I don’t remember exactly when I started my insulin pump therapy, but I think it was 6 or 7 years ago.  When I started asking around about it before getting my first pump, everybody told me that I should expect to gain about 20lbs.  I said “WHAT?!!!”  There was no way I was going to get a pump if that was a side effect.  Well, when I checked into it, many people do gain weight, but it’s because using a pump is so much easier than shots, that people just start gorging their pie holes with carbs like they’re no longer diabetic.  More carbs + more insulin = more fat.  I was working out like a bodybuilder at the time, in the gym 4 days a week, lifting seriously, and I knew I could avoid this pitfall.  So I went ahead and got my pump, . . . and never gained a pound.

You see insulin is an anabolic hormone.  That’s a fancy scientific word that means it’s a growth hormone.  When you eat carbs, first they are turned to glucose for transport in the bloodstream, and then they are stored in your muscle cells and liver as glycogen.  When the muscle cells and liver are full, the rest of the glucose is stored as fat.  Insulin is the key to this process.  Without insulin, muscles won’t grow, and neither will fat cells.  So if you’re body can only store 20 carbs per meal (just as an example) in muscle and liver, but you’re eating 60 carbs per meal, and you’re bolusing for 60, then 40 carbs per meal will be stored as fat.  That ratio of what you store in muscle vs. what you store as fat, is different for everyone.  So I’m afraid I can’t give you a magic formula to help you lose weight.  What I can tell you, is that when you start insulin pump therapy, don’t go crazy eating whatever you want just because you don’t have to take shots anymore, and you should do fine.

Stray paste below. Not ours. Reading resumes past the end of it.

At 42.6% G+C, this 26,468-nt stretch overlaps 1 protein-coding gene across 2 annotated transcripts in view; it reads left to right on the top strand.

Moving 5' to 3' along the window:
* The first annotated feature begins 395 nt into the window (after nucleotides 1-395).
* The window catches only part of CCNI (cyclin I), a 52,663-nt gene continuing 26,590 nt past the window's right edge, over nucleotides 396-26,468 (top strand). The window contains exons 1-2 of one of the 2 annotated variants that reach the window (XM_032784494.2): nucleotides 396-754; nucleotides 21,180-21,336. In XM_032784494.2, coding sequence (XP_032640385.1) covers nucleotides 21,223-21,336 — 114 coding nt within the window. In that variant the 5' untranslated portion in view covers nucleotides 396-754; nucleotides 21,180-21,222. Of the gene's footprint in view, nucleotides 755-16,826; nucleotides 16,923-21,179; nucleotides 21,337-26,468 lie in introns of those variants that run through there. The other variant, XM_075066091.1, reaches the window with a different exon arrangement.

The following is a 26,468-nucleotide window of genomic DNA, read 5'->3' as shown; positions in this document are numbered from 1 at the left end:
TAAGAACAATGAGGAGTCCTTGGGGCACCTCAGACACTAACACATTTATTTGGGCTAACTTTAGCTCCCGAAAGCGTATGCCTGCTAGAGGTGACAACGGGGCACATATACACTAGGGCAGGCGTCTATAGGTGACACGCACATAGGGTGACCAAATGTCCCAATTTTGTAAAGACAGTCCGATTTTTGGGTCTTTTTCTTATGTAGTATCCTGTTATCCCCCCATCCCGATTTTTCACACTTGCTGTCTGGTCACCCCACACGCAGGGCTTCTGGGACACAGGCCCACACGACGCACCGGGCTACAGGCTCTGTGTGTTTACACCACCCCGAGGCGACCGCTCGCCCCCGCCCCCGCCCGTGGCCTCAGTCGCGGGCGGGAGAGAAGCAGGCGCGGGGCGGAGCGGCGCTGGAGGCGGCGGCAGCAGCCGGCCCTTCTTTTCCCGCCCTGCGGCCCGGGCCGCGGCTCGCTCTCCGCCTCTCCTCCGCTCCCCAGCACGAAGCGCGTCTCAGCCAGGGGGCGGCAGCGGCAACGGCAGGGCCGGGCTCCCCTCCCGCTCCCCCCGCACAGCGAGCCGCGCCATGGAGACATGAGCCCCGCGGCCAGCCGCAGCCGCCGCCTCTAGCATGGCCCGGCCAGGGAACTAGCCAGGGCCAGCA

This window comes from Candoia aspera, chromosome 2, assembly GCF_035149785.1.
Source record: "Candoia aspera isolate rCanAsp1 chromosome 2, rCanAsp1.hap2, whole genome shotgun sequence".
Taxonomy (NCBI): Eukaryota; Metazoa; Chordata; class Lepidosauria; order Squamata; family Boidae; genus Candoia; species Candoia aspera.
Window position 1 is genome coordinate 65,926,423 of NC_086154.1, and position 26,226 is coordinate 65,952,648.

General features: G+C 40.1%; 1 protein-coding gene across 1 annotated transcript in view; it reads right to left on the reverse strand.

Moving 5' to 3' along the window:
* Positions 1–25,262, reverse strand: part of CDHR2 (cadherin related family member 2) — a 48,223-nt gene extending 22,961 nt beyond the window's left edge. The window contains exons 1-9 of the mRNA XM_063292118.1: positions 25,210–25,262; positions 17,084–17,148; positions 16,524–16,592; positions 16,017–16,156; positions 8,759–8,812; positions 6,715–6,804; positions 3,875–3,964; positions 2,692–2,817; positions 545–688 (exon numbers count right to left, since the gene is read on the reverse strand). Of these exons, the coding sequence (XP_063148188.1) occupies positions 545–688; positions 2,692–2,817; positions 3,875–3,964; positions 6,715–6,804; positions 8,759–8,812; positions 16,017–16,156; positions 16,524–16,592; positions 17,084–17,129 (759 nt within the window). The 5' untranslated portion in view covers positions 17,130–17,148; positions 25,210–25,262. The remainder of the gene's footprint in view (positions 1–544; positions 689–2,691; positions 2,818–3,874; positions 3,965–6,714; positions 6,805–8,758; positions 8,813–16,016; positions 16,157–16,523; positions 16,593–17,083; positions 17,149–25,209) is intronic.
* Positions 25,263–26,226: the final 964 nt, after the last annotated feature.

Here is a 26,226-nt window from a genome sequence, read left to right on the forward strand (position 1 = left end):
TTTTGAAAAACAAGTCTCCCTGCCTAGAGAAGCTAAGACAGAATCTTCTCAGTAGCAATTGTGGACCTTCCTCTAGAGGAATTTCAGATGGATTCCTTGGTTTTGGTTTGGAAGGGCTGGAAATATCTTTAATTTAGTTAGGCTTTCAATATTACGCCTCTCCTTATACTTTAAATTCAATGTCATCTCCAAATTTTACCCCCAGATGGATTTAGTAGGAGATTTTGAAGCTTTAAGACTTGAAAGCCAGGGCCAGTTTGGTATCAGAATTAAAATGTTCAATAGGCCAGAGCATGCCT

If you’ve recently become diabetic, and you’re not on a pump yet, like my friend from Baghdad, a different scenario applies.  You see, if you’ve recently been diagnosed as type 1 diabetic, then you’ve not had the right amounts of insulin for a while.  This means limited muscle growth, and limited fat storage.  This is what causes the symptom of sudden, un-explainable, and rapid weight loss before you’re diagnosis, which is a telltale marker of un-diagnosed type 1 diabetes.  So now you get diagnosed, you start taking insulin, and now your body has what it needs to store the glycogen and fat properly.  So you start to gain weight again.

The key for everyone, diabetic or not, is that to control your weight, you have to control your insulin.  To control your insulin, you have to control your carbs.  Low fat diets won’t make you lose weight, and they won’t reduce your cholesterol.  A lower carb diet will (not necessarily low carb, just less carbs), and there’s science to explain why it will.  It’s not calories in, calories out, like so many trainers, doctors, nurses, and dieticians will tell you.  Insulin control is the key to weight loss.  For an amazing book that can teach you about insulin, that’s disguised as a simple diet book, read “Protien Power“.

********** Now ya know, and knowing is half the battle.  Go Joe!!! **********

If you found this article helpful, please give it a LIKE and share it with others who might benefit from it.  Thanks for paying it forward!  If you’d like to connect with me, you’ll find my social networking profiles to the right:  ————————>